Can Tattoo Removal Cause Cancer?

Tattoos are permanent and can last a lifetime. However, some people don’t want their tattoos anymore. The most common way to remove a tattoo is through laser removal. But what if the process of removing it causes cancer?

In this blog post, I will explore whether or not tattoo removal could cause cancer and the possible risks.

Can Tattoo Removal Cause Cancer?

There is a scientific consensus that laser tattoo removal does not cause cancer. However, there are some dangers of the procedure.

First off, tattoos are made up of injected ink spread throughout the body and accumulate in lymph nodes and organs. The removed ink then builds up in the body until it gets broken down by the immune system.

So during a laser tattoo removal session, this breaking down process will take place. This could potentially lead to inflammation or bruising if an allergic reaction occurs.

There is also a risk of infection from improperly sterilized equipment which may be present because they try to save money by using older technology instead of more expensive machines to charge less for their services. Another common side effect is persistent redness, a tattoo that remains even after the initial treatment period is called ‘ghosting.

In addition to infections and inflammation, experts warn about potential complications resulting from laser removal.

It is still unknown how much exposure to the chemicals in lasers will cause cancer, but researchers from Germany recently discovered that it caused cancer in mice. This might be because they were exposed to high amounts of UV light over an extended period of time.

Since tattoo ink absorbs these frequencies so well, this means there is a good possibility that repeated treatments with lasers could cause skin cancer as well.

A less likely possibility will be if you have had the occasional untreated piercing infection before getting your tattoo since some people get scarring or other types of permanent cancers from chronic infections.

The most likely possibility is that the tattoo looks ugly after a few years, and you want it off for other reasons. However, to avoid health risks, you should use all protection possible when getting your tattoos removed.

This includes wearing disposable plastic gloves, using approved solvents such as salicylic acid or Lidocaine-Prilocaine cream under your goggles (to protect your eyes from chemicals), and make sure to use an autoclave right after removing the ink.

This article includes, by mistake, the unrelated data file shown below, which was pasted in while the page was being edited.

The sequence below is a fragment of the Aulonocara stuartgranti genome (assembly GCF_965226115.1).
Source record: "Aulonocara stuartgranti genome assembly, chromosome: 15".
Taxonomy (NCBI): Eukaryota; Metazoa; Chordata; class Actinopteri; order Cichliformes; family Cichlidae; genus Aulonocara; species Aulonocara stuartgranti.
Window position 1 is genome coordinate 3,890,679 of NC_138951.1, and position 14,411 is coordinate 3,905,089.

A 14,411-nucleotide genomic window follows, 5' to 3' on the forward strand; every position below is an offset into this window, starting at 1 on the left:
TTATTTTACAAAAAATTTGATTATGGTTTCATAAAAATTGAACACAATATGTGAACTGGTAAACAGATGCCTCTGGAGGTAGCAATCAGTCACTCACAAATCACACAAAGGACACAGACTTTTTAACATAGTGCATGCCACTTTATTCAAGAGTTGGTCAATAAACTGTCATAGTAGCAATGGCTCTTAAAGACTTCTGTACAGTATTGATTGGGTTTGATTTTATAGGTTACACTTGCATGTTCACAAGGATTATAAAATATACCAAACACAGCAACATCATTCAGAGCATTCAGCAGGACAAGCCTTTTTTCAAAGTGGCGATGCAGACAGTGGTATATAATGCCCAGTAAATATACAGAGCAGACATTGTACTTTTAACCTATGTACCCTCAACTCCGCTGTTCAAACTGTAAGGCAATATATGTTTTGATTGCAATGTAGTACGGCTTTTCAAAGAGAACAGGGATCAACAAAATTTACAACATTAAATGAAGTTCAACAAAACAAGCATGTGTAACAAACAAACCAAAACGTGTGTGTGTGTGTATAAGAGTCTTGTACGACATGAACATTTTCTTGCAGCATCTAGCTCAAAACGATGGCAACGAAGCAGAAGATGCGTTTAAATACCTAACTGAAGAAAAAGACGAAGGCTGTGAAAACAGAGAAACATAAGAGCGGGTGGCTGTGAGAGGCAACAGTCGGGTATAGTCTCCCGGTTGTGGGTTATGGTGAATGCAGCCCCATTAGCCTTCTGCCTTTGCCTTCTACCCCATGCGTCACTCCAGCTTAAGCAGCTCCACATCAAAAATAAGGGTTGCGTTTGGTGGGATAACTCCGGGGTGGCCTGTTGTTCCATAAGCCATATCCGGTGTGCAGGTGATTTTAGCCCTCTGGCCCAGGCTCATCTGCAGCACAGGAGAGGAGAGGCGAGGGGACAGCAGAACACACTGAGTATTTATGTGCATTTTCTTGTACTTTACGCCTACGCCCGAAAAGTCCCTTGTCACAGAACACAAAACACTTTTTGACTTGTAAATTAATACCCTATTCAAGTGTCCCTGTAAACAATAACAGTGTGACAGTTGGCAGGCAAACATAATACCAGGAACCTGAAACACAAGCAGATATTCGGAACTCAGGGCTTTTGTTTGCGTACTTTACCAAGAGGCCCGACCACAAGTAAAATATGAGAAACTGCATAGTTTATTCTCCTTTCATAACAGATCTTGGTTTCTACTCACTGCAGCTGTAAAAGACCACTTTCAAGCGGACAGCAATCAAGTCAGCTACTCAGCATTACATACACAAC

Sometimes laser treatments will leave burns on your skin that can be treated with prescription burn creams like silver sulfadiazine (Silvadene) and topical antibiotics like bacitracin in addition to over-the-counter antibiotic ointments.

What Are The Risks of Tattoo Removal?

When removing tattoos, various risks are involved. While it is true that many people get their tattoos removed without any problems, you need to know that laser treatments can be expensive and may cost several hundreds of dollars each session.

Many clinics offer packages where several sessions can be purchased in advance, but this doesn’t mean you will get a discount on the price of the package. In addition, there is no guarantee of how successful your tattoo removal will be or if your skin will be damaged.

Interestingly, it has been found that up to 50 percent of women who get their tattoos removed have a greater chance of getting breast cancer. This is one reason why most doctors advise women not to get any tattoos at all. Instead, some studies show that using over-the-counter antibiotic ointments.

Does Laser Tattoo Removal Cause Lymphoma?

The lymphoma risk is dangerously high, with over 2000 cases reported to date. This number includes clients of laser tattoo removal centers as well as home users who were unable to determine whether or not their current device required the type of filter which cut the amount of dangerous infrared radiation in half.

The bottom line is if you have had your tattoos lasered without a proper filter, and you have been diagnosed with lymphoma, do not assume some other unknown factor caused it. It can be scientifically proven that if a person is exposed to enough melanin-specific radiation during a tattoo process (whether from the sun or an improperly filtered laser), they will develop skin cancer.

Can Tattoo Removal Make You Sick?

There are a variety of risks associated with tattoo removal. However, in general, the health risks are rare and not significant.

Tattoo lasers produce powerful flash pulses of light beams that can oxidize or ablate the tattoo ink below the skin’s surface. These mechanisms pose a small risk for people who are allergic to certain metals such as iron, chromium, cobalt, nickel, and copper used in inks.

Common side effects include swelling, blistering, bleeding at the site of treatment, as well as infection at any location on your body where there is an open cut or wound. Tattoos will also be more difficult to remove from darker pigmented areas such as hands and feet. They require significantly more power than lighter-colored skin to produce the light energy required to destroy the ink since certain colors absorb different wavelengths of laser light better than others.


Thus, you have got the idea about making the tattoo, and it can make you sick. Always try to research the topic and then decide when it is about the tattoo and your skin.

Do you have some more questions about Tattoo Removal? If yes, do let me know in the comments below.
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